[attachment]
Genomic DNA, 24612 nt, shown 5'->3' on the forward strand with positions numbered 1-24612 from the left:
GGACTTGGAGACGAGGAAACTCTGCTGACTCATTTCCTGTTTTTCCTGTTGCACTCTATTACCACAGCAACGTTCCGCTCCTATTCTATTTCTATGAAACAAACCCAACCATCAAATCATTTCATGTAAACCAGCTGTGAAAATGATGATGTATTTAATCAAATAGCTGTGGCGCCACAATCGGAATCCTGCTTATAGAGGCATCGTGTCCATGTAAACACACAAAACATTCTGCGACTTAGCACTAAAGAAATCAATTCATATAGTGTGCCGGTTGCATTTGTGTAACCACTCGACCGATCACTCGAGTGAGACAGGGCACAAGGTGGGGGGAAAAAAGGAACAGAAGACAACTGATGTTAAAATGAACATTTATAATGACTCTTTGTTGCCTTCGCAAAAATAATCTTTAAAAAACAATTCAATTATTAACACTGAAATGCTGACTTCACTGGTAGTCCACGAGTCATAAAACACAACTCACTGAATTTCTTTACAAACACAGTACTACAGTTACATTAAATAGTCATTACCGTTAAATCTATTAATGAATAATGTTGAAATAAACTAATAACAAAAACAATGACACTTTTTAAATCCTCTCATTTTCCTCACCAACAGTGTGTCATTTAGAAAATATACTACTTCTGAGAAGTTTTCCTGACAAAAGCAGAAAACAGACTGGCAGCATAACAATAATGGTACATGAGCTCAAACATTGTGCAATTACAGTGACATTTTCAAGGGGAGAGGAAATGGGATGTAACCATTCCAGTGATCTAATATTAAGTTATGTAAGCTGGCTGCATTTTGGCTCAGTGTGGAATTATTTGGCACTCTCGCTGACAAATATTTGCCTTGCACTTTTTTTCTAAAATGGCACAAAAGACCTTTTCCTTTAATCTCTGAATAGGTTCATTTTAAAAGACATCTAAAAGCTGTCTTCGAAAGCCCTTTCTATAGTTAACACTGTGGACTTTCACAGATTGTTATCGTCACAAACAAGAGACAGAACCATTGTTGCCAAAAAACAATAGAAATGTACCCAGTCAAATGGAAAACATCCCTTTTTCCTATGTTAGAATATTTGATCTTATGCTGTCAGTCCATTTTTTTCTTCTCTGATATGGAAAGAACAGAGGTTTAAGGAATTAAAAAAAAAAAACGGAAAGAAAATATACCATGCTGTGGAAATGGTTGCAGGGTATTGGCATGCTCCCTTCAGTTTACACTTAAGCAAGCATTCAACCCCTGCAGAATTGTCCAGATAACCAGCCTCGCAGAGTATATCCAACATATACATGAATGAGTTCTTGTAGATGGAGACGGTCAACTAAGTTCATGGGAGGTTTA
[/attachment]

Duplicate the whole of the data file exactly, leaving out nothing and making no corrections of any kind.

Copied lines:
Genomic DNA, 24612 nt, shown 5'->3' on the forward strand with positions numbered 1-24612 from the left:
GGACTTGGAGACGAGGAAACTCTGCTGACTCATTTCCTGTTTTTCCTGTTGCACTCTATTACCACAGCAACGTTCCGCTCCTATTCTATTTCTATGAAACAAACCCAACCATCAAATCATTTCATGTAAACCAGCTGTGAAAATGATGATGTATTTAATCAAATAGCTGTGGCGCCACAATCGGAATCCTGCTTATAGAGGCATCGTGTCCATGTAAACACACAAAACATTCTGCGACTTAGCACTAAAGAAATCAATTCATATAGTGTGCCGGTTGCATTTGTGTAACCACTCGACCGATCACTCGAGTGAGACAGGGCACAAGGTGGGGGGAAAAAAGGAACAGAAGACAACTGATGTTAAAATGAACATTTATAATGACTCTTTGTTGCCTTCGCAAAAATAATCTTTAAAAAACAATTCAATTATTAACACTGAAATGCTGACTTCACTGGTAGTCCACGAGTCATAAAACACAACTCACTGAATTTCTTTACAAACACAGTACTACAGTTACATTAAATAGTCATTACCGTTAAATCTATTAATGAATAATGTTGAAATAAACTAATAACAAAAACAATGACACTTTTTAAATCCTCTCATTTTCCTCACCAACAGTGTGTCATTTAGAAAATATACTACTTCTGAGAAGTTTTCCTGACAAAAGCAGAAAACAGACTGGCAGCATAACAATAATGGTACATGAGCTCAAACATTGTGCAATTACAGTGACATTTTCAAGGGGAGAGGAAATGGGATGTAACCATTCCAGTGATCTAATATTAAGTTATGTAAGCTGGCTGCATTTTGGCTCAGTGTGGAATTATTTGGCACTCTCGCTGACAAATATTTGCCTTGCACTTTTTTTCTAAAATGGCACAAAAGACCTTTTCCTTTAATCTCTGAATAGGTTCATTTTAAAAGACATCTAAAAGCTGTCTTCGAAAGCCCTTTCTATAGTTAACACTGTGGACTTTCACAGATTGTTATCGTCACAAACAAGAGACAGAACCATTGTTGCCAAAAAACAATAGAAATGTACCCAGTCAAATGGAAAACATCCCTTTTTCCTATGTTAGAATATTTGATCTTATGCTGTCAGTCCATTTTTTTCTTCTCTGATATGGAAAGAACAGAGGTTTAAGGAATTAAAAAAAAAAAACGGAAAGAAAATATACCATGCTGTGGAAATGGTTGCAGGGTATTGGCATGCTCCCTTCAGTTTACACTTAAGCAAGCATTCAACCCCTGCAGAATTGTCCAGATAACCAGCCTCGCAGAGTATATCCAACATATACATGAATGAGTTCTTGTAGATGGAGACGGTCAACTAAGTTCATGGGAGGTTTA